Despite these efforts, he worsened. In the animal hospital, we enlisted the care of a canine internal medicine specialist who ordered x-rays and blood panels. There were ultrasound sonograms, too, but instead of being pregnant and looking eagerly for a heartbeat and all four limbs, we were searching desperately for a picture that displayed no masses, no shadows, nothing out of the ordinary. When Gulliver developed aspiration pneumonia as well as the ravages of a now severe gastrointestinal upset, we discussed oxygen and tracheal washes, and administered IVs for every antibiotic money could buy.
In the emergency room, I crawled into the crate with him and held him just the way he had once held me. For hours my husband and I sat with him, petting his head and speaking to him in soft tones, until they kicked us out because visiting hours were over. But he worsened and we had a terrible decision to make within only a few hours: risky surgery on an elderly dog to determine the source of the problem, or euthanasia. He had had a life both happy and full, and we couldn’t ignore or forget that: this was what we wanted both him and us to remember. It took three hours to find our way to a solution, one that meant creating terrible pain for ourselves in order to bring Gulliver to a painless peace. His selflessness with me some thirteen years earlier enabled me to be selfless with him then.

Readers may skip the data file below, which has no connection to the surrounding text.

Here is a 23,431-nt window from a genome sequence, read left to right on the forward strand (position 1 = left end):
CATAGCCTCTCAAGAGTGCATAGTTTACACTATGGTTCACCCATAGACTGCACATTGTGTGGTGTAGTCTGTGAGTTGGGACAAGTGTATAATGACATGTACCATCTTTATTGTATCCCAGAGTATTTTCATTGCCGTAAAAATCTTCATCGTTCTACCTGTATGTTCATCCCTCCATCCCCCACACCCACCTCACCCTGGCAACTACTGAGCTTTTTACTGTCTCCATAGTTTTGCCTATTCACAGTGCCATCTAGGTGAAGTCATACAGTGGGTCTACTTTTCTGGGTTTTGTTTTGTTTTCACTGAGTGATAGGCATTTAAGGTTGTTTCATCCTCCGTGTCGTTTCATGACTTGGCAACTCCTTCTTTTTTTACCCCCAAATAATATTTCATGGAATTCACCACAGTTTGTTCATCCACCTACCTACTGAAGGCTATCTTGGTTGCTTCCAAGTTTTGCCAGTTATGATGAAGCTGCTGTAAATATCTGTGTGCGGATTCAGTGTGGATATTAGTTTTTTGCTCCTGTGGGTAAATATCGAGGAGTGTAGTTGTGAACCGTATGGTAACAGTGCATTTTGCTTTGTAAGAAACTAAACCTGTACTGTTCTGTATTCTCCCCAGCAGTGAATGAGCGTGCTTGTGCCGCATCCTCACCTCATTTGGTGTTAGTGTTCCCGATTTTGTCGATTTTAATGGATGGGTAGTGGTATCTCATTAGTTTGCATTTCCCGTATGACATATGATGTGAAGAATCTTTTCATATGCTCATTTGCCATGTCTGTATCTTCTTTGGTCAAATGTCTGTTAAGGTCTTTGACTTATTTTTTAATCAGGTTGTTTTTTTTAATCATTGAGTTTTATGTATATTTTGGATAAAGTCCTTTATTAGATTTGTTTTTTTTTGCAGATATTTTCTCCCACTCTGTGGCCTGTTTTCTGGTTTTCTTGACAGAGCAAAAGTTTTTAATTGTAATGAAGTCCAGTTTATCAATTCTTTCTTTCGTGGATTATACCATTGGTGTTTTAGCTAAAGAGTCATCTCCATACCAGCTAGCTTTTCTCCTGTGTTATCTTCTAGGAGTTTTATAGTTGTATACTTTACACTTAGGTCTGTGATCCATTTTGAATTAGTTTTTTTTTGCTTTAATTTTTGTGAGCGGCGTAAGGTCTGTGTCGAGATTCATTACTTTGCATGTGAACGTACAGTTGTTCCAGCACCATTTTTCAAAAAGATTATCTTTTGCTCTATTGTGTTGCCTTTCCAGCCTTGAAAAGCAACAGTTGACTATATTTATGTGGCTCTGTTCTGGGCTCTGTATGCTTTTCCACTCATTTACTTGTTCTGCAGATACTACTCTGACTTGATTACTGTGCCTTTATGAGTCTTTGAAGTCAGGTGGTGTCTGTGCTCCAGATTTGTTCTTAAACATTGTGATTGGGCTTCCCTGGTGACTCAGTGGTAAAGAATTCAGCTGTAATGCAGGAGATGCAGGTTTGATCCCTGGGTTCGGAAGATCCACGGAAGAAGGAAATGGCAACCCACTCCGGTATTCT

When my mother died, I did not believe in either heaven or a sentimental spiritual afterlife. I did not believe that people might be reborn as dogs, or dogs as people. But now, thirty-six years later, I realize that this distinction does not matter. It would break my heart not to imagine Gulliver up there, somewhere over the Rainbow Bridge, trotting around on his newly young legs, frolicking with those friends who passed before him and—most importantly—waiting for me.